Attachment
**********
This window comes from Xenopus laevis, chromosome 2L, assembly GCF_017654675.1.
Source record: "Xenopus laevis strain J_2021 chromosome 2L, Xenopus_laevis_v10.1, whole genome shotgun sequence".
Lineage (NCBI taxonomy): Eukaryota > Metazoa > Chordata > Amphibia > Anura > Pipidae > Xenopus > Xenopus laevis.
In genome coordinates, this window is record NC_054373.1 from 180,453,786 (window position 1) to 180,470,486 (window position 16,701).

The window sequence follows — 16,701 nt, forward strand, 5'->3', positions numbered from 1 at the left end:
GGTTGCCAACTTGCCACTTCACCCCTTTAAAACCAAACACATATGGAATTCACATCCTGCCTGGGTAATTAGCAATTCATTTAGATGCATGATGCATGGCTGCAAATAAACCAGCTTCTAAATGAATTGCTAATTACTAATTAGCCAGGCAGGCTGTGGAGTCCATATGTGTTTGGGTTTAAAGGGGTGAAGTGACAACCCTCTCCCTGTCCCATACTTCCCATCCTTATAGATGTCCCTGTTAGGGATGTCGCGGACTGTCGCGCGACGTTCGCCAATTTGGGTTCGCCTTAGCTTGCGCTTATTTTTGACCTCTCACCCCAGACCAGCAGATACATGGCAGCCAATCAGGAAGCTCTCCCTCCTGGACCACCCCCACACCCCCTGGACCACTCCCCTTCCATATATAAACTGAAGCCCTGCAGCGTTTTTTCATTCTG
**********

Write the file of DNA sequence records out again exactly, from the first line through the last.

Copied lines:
This window comes from Xenopus laevis, chromosome 2L, assembly GCF_017654675.1.
Source record: "Xenopus laevis strain J_2021 chromosome 2L, Xenopus_laevis_v10.1, whole genome shotgun sequence".
Lineage (NCBI taxonomy): Eukaryota > Metazoa > Chordata > Amphibia > Anura > Pipidae > Xenopus > Xenopus laevis.
In genome coordinates, this window is record NC_054373.1 from 180,453,786 (window position 1) to 180,470,486 (window position 16,701).

The window sequence follows — 16,701 nt, forward strand, 5'->3', positions numbered from 1 at the left end:
GGTTGCCAACTTGCCACTTCACCCCTTTAAAACCAAACACATATGGAATTCACATCCTGCCTGGGTAATTAGCAATTCATTTAGATGCATGATGCATGGCTGCAAATAAACCAGCTTCTAAATGAATTGCTAATTACTAATTAGCCAGGCAGGCTGTGGAGTCCATATGTGTTTGGGTTTAAAGGGGTGAAGTGACAACCCTCTCCCTGTCCCATACTTCCCATCCTTATAGATGTCCCTGTTAGGGATGTCGCGGACTGTCGCGCGACGTTCGCCAATTTGGGTTCGCCTTAGCTTGCGCTTATTTTTGACCTCTCACCCCAGACCAGCAGATACATGGCAGCCAATCAGGAAGCTCTCCCTCCTGGACCACCCCCACACCCCCTGGACCACTCCCCTTCCATATATAAACTGAAGCCCTGCAGCGTTTTTTCATTCTG